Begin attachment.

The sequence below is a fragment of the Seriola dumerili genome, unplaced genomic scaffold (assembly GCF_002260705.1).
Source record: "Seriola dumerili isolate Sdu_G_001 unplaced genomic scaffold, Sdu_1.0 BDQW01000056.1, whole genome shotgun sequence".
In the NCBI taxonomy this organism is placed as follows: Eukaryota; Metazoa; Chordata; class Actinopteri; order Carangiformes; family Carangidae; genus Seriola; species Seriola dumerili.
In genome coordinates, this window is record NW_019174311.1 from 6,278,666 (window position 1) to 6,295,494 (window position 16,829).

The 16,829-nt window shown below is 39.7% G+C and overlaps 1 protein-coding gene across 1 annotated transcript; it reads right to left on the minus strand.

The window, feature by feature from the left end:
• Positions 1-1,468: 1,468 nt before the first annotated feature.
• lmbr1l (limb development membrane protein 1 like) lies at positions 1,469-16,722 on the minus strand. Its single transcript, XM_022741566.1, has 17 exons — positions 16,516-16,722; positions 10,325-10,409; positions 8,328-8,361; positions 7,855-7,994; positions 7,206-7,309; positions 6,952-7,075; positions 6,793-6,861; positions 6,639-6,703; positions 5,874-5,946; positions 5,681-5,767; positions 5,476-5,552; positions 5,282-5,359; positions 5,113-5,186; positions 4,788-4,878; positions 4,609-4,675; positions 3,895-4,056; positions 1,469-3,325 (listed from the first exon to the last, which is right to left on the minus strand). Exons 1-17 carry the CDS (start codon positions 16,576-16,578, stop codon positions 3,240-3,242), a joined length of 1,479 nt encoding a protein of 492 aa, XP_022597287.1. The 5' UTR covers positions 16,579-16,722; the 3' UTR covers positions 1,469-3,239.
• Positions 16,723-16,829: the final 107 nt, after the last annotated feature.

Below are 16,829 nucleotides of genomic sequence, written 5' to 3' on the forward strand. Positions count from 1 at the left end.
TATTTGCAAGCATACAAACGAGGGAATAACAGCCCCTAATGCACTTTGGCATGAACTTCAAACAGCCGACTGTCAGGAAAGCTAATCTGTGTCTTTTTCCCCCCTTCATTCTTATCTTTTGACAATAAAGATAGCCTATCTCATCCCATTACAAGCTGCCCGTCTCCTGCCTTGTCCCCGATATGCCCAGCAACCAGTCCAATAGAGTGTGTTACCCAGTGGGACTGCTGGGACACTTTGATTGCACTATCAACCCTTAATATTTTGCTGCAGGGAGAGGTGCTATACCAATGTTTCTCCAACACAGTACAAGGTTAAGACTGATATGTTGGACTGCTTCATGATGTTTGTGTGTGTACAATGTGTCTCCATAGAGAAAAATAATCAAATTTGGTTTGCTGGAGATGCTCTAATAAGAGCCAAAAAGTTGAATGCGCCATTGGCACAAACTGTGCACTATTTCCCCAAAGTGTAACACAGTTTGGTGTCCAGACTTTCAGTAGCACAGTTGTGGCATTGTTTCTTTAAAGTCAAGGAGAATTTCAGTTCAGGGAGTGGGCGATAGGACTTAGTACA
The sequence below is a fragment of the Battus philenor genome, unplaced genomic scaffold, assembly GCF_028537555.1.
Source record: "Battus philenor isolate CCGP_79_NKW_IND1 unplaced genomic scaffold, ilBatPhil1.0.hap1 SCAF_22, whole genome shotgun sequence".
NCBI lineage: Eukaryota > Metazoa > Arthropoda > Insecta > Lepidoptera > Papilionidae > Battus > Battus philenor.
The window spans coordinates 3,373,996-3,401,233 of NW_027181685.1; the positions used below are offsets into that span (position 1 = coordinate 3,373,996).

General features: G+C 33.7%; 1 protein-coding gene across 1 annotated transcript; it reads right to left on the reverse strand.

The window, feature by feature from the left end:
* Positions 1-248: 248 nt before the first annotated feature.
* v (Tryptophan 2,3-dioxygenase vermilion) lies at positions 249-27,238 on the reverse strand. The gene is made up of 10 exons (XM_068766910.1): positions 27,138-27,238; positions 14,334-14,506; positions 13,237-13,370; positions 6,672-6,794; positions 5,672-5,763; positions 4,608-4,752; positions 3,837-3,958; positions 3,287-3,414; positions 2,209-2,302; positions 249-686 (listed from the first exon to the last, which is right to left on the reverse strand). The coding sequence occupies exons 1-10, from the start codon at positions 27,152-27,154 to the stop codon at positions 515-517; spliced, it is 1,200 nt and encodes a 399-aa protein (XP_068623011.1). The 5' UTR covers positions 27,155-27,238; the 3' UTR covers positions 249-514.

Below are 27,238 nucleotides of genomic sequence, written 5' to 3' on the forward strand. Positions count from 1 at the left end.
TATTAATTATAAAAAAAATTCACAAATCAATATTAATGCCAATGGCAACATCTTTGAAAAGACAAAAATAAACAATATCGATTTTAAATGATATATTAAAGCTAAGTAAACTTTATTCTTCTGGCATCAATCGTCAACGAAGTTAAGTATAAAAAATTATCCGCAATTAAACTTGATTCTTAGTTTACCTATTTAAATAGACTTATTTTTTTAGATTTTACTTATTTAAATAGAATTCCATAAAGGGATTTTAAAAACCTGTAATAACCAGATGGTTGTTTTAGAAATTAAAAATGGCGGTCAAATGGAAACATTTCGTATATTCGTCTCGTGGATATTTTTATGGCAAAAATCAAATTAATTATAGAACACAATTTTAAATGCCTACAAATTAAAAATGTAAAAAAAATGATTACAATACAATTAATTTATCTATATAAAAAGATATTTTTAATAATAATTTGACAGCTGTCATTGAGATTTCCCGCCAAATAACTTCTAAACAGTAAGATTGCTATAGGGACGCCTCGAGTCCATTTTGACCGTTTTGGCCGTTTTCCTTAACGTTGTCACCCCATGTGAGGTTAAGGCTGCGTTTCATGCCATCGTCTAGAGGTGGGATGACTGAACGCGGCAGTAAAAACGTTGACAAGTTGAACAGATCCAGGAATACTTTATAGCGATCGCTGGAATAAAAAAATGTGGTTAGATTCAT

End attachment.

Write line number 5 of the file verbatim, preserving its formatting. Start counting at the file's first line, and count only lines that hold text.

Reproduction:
The 16,829-nt window shown below is 39.7% G+C and overlaps 1 protein-coding gene across 1 annotated transcript; it reads right to left on the minus strand.